Bill Kehoe, the county’s chief information officer, says having a strategic plan is key to making his organization future ready.
“We actually have created a plan where we have teams around each of the goals. Those teams identify objectives, and they identify current and future initiatives that then drive us forward in an innovative way,” Kehoe says.
There’s a lesson here for other government organizations that want to become future-ready — have a plan. As the CDG survey indicates, agencies are employing content, governance and user experience strategies to drive IT innovation. These strategies, along with good data management, can lay the groundwork for a strategic business plan that government organizations can execute on.
States and localities will confront new information security risks as they reimagine how they engage with employees, residents and other stakeholders.
Terry Hutchens, Lynchburg’s chief information officer, says governments must focus on enterprise security as they modernize. His city has added new functionality to its mobile app, collaborated with school districts and state agencies on new applications and cloud infrastructure to improve service delivery and increase resilience, he says. At the same time, it beefed up security to protect this evolving digital environment.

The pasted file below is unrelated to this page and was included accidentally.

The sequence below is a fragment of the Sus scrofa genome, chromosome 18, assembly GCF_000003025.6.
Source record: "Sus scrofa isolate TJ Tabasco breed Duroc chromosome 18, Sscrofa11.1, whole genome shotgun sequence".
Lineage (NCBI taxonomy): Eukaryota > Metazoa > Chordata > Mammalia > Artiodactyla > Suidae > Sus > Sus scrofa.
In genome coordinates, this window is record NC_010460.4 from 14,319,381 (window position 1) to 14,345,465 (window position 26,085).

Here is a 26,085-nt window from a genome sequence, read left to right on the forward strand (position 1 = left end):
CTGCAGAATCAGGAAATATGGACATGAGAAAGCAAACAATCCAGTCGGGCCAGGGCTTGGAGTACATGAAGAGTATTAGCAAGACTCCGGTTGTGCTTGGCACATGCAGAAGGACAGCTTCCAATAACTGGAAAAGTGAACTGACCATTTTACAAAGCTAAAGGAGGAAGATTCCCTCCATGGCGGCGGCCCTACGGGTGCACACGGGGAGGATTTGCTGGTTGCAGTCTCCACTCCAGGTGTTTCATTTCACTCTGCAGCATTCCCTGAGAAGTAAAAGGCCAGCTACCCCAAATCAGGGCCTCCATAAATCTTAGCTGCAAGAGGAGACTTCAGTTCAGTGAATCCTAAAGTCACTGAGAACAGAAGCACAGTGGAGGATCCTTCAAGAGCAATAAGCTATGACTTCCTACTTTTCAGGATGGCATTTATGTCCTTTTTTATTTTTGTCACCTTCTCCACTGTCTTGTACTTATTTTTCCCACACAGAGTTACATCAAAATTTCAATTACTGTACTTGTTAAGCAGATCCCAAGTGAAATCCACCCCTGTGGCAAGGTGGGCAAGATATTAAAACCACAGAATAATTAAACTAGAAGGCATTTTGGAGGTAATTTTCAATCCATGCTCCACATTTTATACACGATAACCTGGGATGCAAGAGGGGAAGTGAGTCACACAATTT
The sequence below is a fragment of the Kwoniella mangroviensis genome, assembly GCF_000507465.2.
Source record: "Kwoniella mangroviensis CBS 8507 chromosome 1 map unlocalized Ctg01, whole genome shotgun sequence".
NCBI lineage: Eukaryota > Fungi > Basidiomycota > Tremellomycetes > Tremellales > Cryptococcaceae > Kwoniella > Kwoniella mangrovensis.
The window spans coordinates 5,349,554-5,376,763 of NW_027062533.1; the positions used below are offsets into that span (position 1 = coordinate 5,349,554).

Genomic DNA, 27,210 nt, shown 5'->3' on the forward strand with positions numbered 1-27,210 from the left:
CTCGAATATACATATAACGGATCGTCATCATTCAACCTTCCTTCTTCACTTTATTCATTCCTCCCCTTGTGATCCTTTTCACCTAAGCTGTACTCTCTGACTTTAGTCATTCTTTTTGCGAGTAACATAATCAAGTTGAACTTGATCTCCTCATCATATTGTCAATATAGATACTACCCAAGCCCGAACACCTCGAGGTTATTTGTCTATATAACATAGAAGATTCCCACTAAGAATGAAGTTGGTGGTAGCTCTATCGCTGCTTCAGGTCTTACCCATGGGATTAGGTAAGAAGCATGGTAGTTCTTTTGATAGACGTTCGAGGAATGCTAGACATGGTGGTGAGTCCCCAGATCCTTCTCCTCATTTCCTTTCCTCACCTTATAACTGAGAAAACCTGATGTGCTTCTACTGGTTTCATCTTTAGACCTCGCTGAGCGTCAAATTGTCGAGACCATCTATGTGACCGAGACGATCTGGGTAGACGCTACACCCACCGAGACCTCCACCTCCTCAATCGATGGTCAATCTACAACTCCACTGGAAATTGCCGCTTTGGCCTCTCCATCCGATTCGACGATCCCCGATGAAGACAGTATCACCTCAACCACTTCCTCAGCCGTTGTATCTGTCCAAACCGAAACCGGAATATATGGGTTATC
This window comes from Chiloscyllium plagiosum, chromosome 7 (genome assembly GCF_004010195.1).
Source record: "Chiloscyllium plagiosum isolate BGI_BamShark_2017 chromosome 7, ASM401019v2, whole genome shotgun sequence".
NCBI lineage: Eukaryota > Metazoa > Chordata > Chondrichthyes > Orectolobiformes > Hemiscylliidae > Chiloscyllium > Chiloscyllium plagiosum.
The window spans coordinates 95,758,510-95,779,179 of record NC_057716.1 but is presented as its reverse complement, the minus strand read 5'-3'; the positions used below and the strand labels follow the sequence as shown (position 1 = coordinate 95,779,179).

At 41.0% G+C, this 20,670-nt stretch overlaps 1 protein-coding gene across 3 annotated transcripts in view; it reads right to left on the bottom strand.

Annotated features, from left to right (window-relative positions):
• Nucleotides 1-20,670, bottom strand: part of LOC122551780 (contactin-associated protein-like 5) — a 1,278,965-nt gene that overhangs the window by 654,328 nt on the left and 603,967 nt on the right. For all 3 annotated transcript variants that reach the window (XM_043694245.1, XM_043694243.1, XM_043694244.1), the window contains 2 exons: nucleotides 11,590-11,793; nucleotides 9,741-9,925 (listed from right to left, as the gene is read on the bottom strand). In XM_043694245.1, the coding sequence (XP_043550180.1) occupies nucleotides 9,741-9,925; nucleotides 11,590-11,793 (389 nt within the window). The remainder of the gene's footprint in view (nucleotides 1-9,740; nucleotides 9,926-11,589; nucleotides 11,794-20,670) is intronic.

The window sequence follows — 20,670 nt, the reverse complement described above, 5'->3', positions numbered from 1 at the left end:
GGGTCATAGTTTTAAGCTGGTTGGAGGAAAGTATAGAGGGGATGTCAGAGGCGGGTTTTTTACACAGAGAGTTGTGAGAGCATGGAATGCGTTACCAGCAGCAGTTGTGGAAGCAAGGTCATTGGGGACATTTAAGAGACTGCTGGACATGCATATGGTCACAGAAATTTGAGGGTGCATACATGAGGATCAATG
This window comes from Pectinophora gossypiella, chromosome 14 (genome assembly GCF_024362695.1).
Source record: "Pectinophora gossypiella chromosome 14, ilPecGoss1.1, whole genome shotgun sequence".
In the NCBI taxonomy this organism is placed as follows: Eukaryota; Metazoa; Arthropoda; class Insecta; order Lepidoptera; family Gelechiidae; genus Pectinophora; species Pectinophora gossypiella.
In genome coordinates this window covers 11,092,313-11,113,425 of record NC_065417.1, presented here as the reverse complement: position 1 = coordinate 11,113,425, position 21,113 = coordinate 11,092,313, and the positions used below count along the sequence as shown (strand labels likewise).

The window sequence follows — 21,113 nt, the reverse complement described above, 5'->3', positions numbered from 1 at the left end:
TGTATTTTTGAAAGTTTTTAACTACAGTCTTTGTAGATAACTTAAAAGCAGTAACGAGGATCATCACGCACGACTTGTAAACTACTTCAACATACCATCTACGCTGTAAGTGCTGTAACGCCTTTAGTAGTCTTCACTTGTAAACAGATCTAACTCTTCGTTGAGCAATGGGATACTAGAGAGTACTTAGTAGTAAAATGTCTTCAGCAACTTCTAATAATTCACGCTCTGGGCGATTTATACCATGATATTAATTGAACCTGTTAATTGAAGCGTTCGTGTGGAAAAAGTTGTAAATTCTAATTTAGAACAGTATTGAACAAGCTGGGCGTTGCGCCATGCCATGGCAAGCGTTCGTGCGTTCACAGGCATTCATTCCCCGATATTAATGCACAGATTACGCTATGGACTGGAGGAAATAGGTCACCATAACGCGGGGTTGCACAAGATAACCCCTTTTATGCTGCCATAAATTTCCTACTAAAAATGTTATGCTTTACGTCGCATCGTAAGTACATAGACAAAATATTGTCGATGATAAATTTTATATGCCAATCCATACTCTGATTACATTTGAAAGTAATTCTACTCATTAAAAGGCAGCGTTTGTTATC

“We’re rolling out multifactor authentication — not just for email but for every type of remote access that you can have,” Hutchens says. “We've also moved tertiary backups to the cloud for all our data to avoid the potential for ransomware in the future.”
What’s clear from these five jurisdictions is that becoming future ready includes IT modernization that makes governments more agile, secure and user-centric. Key pillars of this strategy must include scalable cloud platforms that facilitate remote work and citizen engagement, modern security policies and services, and AI-driven tools and user-centered design that drive a digitally enabled, human-centered approach to service delivery.
“We really should be delivering our services like the private sector does. Citizens have come to expect that same transparency and ease of use in their engagement with government as they have in their private lives,” says Johnson. “In the private sector, a successful business usually has a solid business plan. In government, that digital business plan, objectives and mission are basically pre-determined for you by mandates, by law and by policy. But what changes over time is the way we deliver services to meet those objectives and strive for continuous improvement.”